Sunday winter morning with clear skies; it was the perfect day to go on an adventure in Delhi! Keeping true to the GoBuzzinga spirit of exploring, I jumped on the opportunity to go on a walk that covered some of the significant spots of the siege of Delhi during the First War of Independence (or the 1857 mutiny depending on how you want to look at it). It’s a very interesting part of history and I was looking forward to discovering/re-discovering some interesting places. I’m sure you can find plenty of articles online if you want to know more about the mutiny (it’s easier to write mutiny) Also, ‘The Last Mughal’ by William Darylmple is a great read to get a perspective from the Indian side. Apparently not many locals are interested in this particular part of history, as to our surprise, we were the first Indians our guide was showing around. He mostly got British clientele who have some family or regiment connections with the officers that served here during the mutiny. (Disclaimer: I’ve tried verifying as much as I could but most of the facts have been recited from memory and I may have misheard/mixed up some dates, names etc. #Ghajini) First stop – Kashmiri Gate We met our guide at the Kashmiri Gate metro station at 10 am sharp. After we warmed ourselves up with a quick cup of chai, we were headed towards the actual ‘Kashmiri Gate’, one of the eight gates that led into the medieval walled city of Shahjahanabad. Though these days Kashmiri gate mostly refers to the ISBT or metro station, but tucked in a small park behind the bus terminus is the actual gate. Despite using the bus terminus numerous times I had never seen the gate before. #Ignorance In context of 1857 this gate has a huge significance. Our guide vividly described the details of the British assault on this gate on 14th September, 1857 and the operation of blowing up the gate and using the wooden panel to bridge the moat. The British entered the city through this gate in their attempt to take back the city from the rebels. 4 Victoria crosses (the highest Military honour in the British Army) were awarded for this operation. One can still see the wall blemished with canon marks from that battle. There is a sandstone board from 1876, honouring the troops of that battle, and another one that was erected by the ASI sometime before CWG. Our guide pointed out that the new one had over 18 mistakes. Example: Lord Napier became Lord Rapier. They failed to copy a big board in front of them! The new board must have been commissioned to make a quick buck. #CWGghotala.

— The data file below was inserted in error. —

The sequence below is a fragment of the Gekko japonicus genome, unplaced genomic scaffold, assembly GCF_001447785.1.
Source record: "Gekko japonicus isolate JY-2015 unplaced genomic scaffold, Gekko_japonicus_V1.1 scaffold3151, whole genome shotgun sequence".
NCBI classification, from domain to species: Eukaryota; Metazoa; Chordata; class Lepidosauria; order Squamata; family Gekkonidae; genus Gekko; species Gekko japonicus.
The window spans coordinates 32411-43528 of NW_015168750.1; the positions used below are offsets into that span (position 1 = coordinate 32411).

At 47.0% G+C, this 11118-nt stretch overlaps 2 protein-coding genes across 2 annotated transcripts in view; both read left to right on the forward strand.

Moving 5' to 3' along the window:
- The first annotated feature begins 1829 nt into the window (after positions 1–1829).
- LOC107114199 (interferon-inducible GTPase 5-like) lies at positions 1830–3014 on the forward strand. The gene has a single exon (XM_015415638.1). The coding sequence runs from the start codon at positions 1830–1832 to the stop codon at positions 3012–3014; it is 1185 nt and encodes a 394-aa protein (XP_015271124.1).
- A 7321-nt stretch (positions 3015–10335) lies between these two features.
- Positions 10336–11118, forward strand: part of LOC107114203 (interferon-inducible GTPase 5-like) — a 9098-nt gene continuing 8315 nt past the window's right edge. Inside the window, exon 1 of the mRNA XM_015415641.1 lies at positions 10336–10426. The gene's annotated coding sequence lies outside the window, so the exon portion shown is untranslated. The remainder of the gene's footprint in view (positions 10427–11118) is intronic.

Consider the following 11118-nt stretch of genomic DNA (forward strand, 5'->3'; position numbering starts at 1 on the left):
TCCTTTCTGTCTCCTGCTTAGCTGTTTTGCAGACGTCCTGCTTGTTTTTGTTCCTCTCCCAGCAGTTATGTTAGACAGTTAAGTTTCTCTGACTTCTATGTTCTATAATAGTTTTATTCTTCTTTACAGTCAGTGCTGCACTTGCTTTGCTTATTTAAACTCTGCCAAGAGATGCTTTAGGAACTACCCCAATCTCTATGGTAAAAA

March towards Mori Gate
After listening to the dramatic events at Kashimiri gate, tracing the path of one of the British assault columns we followed the wall along Nicholson road and headed towards Mori Gate. This was a side of Old Delhi I had never seen before. All my life Mori Gate was just a destination written on the back of buses, it was fascinating to actually be there. On the way we spotted some very interesting old havelis and buildings with beautiful carvings on their facades.
Bridge Bazaar, Spice Market & Demanding Kid
Despite being a
Sunday morning the place was super crowded. On top of a railway bridge there were hawkers selling practically everything! Clothes, haircuts, vegetables, fish, watches, shoes and what now… a mini supermarket on a bridge! #BridgeBazaar While dodging construction vehicles and cows we also passed through a spice market. Spicy fun fact: the East India Company, actually was formed to break the monopoly of the Dutch in the spice trade! We literally went through a garbage dump to enter a small gully that led to the spot where Nicholson fell in battle. Don’t think the destination was that fascinating, but the journey was worth it. Some kid saw my camera and demanded a passport-sized picture. #DSLRproblems
The British Magazine and the Obelisk
We headed back towards Kashmiri Gate side. On Lothian’s Road we checked out the old British Magazine (an arsenal that stores arms and gunpowder). During the beginning of the revolt when the rebels were storming Delhi, a few British officers who were defending the magazine rigged the building and blew it up to prevent the arms falling into the enemy’s hands.
Right next to the magazine, in the middle of some scrubs there is an obelisk which was built as a tribute to the post-boys who risked their lives to send a telegram to Ambala, warning them about the mutiny after their post master had been killed. Our guide discouraged us from going anywhere near the obelisk, I would too. Without going into details, let’s just say the brown in that patch of green wasn’t mud. #Organic On that happy note, I’ll end this post but my walk is far from over. Part 2 of this experience will be up soon. We find some really cool places at the Hindu Rao Hospital, explore St. James Church and the Northern Ridge! You can subscribe to this blog to get an update as soon as it’s out. #PictureAbhiBaakiHaiMereDost Follow GoBuzzinga on Facebook, Twitter and Instagram